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Background:  The standard treatment for abdominal excesses and muscular wall laxity is the tummy tuck procedure. Based on a horizontally oriented segment of skin and fat excision the underlying abdominal wall can be tightened underneath and the superior skin flap advanced to reshape the entire stomach area. This results in a scar line on the lower half of the abdomen at the lower end of the vertical distance between the belly button and the pubis. Its horizontal length in these more standard cases stops at the anterior superior iliac spine points.

But the larger the excess abdominal soft tissue excess becomes, the bigger the excision size will be. This subsequently translates into the need for a longer resultant scar to satisfactorily complete the excision pattern. The outer ends of the scars now pass the bony anterior point of the hips and end up on the flanks or back. Such extensions are necessary to avoid soft tissue bunching at the ends of the incisions known as ‘dogears’.

It is important that patients understand before any type of tummy tuck both its vertical height as well as the horizontal extent of the scar line on both sides. While no patient wants a long scar this is the tradeoff for a more complete soft tissue excision and a more narrow waistline effect.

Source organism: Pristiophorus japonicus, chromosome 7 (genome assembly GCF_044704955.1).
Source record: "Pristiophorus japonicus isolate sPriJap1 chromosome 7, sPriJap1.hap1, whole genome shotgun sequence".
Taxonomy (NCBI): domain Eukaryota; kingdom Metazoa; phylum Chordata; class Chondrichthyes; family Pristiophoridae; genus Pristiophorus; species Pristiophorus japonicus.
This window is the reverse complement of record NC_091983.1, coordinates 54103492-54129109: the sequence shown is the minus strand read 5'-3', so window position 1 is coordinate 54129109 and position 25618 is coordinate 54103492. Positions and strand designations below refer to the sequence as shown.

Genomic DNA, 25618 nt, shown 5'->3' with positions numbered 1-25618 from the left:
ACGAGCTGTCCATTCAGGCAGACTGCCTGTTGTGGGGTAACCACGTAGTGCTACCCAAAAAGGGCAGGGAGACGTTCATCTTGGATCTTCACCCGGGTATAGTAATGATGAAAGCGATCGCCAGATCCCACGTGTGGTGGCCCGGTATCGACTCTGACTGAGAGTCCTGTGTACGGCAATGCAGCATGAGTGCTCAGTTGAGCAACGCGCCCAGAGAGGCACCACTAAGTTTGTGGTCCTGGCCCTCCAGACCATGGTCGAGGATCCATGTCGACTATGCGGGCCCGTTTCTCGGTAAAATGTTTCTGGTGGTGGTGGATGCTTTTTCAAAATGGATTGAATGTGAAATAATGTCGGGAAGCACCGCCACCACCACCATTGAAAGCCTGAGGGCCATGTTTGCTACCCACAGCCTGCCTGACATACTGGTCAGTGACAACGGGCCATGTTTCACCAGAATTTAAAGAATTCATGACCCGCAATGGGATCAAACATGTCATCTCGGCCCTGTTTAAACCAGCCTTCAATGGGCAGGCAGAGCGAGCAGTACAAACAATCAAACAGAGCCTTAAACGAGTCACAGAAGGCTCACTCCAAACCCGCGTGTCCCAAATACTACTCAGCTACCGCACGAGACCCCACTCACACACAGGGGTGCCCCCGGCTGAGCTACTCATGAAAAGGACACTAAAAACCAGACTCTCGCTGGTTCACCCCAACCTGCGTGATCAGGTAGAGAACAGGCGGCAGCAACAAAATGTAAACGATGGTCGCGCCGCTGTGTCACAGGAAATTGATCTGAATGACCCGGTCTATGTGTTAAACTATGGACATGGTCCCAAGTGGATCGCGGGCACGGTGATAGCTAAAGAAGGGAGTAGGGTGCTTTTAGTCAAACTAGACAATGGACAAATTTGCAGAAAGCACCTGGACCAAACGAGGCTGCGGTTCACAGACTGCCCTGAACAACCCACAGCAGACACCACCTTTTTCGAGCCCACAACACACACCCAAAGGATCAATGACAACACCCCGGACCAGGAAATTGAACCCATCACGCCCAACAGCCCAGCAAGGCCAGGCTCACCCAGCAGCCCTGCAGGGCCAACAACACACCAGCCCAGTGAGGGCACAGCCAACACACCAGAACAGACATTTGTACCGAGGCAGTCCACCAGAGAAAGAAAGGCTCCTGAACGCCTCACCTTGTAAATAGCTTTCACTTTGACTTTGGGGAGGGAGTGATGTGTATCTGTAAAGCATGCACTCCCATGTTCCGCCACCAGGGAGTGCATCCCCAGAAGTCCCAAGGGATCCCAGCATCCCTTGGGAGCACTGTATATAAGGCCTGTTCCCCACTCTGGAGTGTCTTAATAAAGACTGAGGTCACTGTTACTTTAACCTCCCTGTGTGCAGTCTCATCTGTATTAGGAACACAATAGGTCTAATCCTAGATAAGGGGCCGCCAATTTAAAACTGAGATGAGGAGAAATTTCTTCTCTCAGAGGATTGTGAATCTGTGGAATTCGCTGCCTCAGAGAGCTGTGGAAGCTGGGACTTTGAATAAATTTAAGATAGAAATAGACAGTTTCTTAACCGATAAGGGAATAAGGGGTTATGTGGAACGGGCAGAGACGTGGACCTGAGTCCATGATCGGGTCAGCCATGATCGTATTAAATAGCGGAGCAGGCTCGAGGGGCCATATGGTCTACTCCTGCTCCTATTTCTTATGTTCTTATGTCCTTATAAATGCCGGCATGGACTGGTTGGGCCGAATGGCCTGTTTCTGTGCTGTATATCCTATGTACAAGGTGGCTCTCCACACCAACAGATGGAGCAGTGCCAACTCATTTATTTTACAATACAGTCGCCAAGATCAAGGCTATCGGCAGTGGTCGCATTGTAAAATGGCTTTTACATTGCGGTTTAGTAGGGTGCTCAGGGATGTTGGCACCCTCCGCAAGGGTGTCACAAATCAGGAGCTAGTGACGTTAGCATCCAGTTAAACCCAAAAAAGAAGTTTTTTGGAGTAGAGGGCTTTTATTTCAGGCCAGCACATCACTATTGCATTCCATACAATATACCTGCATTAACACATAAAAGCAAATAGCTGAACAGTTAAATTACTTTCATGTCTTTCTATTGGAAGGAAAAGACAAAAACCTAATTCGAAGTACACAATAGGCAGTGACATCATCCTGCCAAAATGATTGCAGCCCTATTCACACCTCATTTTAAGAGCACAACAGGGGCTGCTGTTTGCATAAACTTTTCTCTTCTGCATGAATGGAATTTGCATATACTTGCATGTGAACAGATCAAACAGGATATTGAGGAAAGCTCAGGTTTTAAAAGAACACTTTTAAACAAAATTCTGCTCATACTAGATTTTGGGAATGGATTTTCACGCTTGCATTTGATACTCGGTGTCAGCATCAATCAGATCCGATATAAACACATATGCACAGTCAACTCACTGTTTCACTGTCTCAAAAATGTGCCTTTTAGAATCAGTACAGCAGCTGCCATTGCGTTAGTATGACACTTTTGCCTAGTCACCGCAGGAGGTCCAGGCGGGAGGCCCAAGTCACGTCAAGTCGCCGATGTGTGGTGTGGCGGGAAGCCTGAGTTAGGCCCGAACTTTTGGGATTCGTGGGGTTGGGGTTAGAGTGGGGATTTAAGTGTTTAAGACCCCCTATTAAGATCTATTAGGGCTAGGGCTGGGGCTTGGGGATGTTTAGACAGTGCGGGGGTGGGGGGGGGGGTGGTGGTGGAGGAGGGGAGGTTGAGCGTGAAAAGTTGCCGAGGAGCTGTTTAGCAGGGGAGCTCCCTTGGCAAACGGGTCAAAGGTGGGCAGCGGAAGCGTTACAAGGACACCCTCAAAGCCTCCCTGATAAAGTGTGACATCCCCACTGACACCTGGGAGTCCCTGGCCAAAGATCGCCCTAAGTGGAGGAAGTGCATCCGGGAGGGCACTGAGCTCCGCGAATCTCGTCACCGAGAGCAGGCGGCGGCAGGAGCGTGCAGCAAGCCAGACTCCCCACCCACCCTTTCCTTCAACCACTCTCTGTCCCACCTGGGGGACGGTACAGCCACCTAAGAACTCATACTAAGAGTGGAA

Case Study:  This middle aged female had a moderately-size abdominal pannus and overhang. She had rectus diastasis by examination but no umbilical hernia.

Under general anesthesia she had a a full tummy tuck performed with significant midline facial plication using subfascial infiltration of Marcaine with epinephrine for immediate after surgery pain control.

The large abdominal skin flap was closed over the excision site with retrieval of a shortened umbilicus brought up through a new skin hole. To work out the excess skin and prevent dog ears the final scar line extended way past the hips into the flank area.

The extended tummy tuck, what I call a type 5 tummy tuck, is needed when the tissue excision extends beyond the hips.  This usually creates a better result than just liposuction alone even if the redundant (dog ear) excision was not necessary. This scar line typically heals well without scar widening.

Case Highlights:

1) Tummy tucks are done with different amounts of tissue excision and incisional length.

2) The larger the abdominal overhang the needs to be excised the longer the resultant scar line will be. (extended tummy tuck)

3) The recovery from extended tummy tucks is no greater than that of a more standard tummy tuck.

Dr. Barry Eppley

Indianapolis, Indiana

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